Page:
Guy's "weak" oppositon? Guy played the teams in his conference the same number of times he played any other team. Gretzky played 8 times vs. teams in his conference which was double the number of other teams he played against. And let's see. Only time when Oilers actually played vs great defensive teams in 87. Winipeg, Detroit and Philly, Wayne scored what... 5 goals in 22 games? And I'm sure the majority of those 5 came in the first round vs. the poor LA Team.
Actually that year in the Final against Philly he had 11 points, so his points per game was pretty much the same in that series as the early rounds. BTW, in that final he assisted on the game-winning goal in all four of Edmonton`s wins.

Another fact about Gretzky- the four years Edmonton won the Cup he had 42 points in 22 and a half games. All those games were against very tough defensive teams from the East and of those 42 points, only 5 were scored when Edmonton was leading by two goals or more.

So much for whooping it up late in the game against weak defensive teams.

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05-02-2005, 11:30 AM
  #39
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Quote:
Originally Posted by DrMoses
Krusheylniski must have carried the line during those encounters I guess....

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05-02-2005, 11:44 AM
  #40
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Quote:
Originally Posted by reckoning
Yes, Gretzky opponents were a little weaker defensively than the rest of the league
Were they? Did you factor in that those teams had to play more games against the highest scoring team in the league? You have to throw out the Edmonton games for the results to be truly balanced.

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05-02-2005, 12:00 PM
  #41
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Quote:
Originally Posted by NYIsles1

Gretzky's Oilers remind me of the Blues teams that went to three finals after expansion in 1967. More a by-product of expansion combined with a very weak conference. A little like putting a very good team in the same Southeastern conference that Carolina won in 2001-02 with only 83 points.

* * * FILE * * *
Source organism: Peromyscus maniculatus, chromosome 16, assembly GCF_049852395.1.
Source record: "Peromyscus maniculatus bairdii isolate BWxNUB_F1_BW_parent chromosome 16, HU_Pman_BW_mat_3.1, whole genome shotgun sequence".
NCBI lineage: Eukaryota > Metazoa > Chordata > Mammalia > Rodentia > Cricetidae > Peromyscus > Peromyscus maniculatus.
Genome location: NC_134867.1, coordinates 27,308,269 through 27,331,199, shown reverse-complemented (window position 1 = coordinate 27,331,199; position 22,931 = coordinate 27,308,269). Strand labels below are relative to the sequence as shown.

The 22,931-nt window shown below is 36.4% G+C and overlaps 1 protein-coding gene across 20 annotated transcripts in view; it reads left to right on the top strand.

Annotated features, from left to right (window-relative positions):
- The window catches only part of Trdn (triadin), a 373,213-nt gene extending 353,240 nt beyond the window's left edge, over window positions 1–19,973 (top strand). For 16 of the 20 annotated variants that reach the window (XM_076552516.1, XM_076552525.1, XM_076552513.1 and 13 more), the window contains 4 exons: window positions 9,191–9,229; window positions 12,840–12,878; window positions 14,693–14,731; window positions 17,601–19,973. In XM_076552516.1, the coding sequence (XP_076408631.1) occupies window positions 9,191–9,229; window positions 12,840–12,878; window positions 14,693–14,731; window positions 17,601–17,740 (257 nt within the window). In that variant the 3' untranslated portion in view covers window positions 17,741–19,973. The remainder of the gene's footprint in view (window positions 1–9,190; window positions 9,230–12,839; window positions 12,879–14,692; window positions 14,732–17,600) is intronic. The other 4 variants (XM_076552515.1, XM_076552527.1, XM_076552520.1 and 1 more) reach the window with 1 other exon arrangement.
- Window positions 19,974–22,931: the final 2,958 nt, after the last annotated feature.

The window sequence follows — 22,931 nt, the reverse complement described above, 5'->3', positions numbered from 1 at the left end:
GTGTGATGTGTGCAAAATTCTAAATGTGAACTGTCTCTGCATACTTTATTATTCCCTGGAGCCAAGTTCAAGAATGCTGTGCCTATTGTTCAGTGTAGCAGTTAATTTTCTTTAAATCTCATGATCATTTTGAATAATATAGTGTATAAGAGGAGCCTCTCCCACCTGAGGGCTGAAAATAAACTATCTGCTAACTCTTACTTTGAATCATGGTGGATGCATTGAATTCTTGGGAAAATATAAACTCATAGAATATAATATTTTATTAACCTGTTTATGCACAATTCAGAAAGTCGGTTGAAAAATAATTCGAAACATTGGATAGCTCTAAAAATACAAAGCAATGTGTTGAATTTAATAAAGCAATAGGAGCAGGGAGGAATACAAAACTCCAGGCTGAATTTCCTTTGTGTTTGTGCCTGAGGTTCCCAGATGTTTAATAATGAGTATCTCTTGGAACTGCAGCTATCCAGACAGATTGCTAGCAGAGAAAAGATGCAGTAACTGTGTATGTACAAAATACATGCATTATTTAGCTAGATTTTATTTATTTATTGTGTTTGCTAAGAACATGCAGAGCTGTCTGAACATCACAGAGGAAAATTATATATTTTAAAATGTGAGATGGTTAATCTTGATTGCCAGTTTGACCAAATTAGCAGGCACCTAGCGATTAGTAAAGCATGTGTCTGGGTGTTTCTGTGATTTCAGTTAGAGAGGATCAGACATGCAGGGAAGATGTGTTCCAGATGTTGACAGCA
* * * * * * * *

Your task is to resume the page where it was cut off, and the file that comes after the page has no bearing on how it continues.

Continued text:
Detroit, Toronto and Chicago were not good teams in that era. Atlanta moved to Calgary and immediately became a cup-contender because of the return of conference playoffs and were good enough to defeat Philadelphia once but were hardly on par with the best of the East and never a factor in Atlanta.
ok you've had some doozies before but this takes the cake! the Oilers on par with the Expansion era Blues? LOL. yes the West was weaker in the immediate post expansion era. of course that's true. but the Oilers arrived 13 years post expansion, give or take a year, and the difference between conferences had really washed out

I see you are at least now adknowledging one of my points about the Flames..the year they arrived in Calgary, they weren't even benefitting from a "Western" Schedule and they still made it to the semifinals, as you say beating Philly along the way

sure the Flames were bad in Atlanta, but the fact they were strong in the 80s wasn't so much about them all of a sudden moving to a weaker conference, maybe the team was just growing and improving. they drafted MacInnis,Vernon,Nieuwendyk,Suter,Roberts,Loob,Maka rov,Hull within 5 years...you trying to tell me that team couldn't compete no matter what division they were in?

if you are going to say the Oilers get off easy because of the slick ice in their building etc, what about the travel difference Western teams had to endure

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05-02-2005, 12:51 PM
  #42
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Quote:
Originally Posted by Trottier


Am I misreading this or are we once again totally discounting the fact that the Oilers faced a DYNASTIC New York Islander team three times in the playoffs, 1981, '83 and '84?

Those NYI teams knew a thing or two about defense, in case we forget.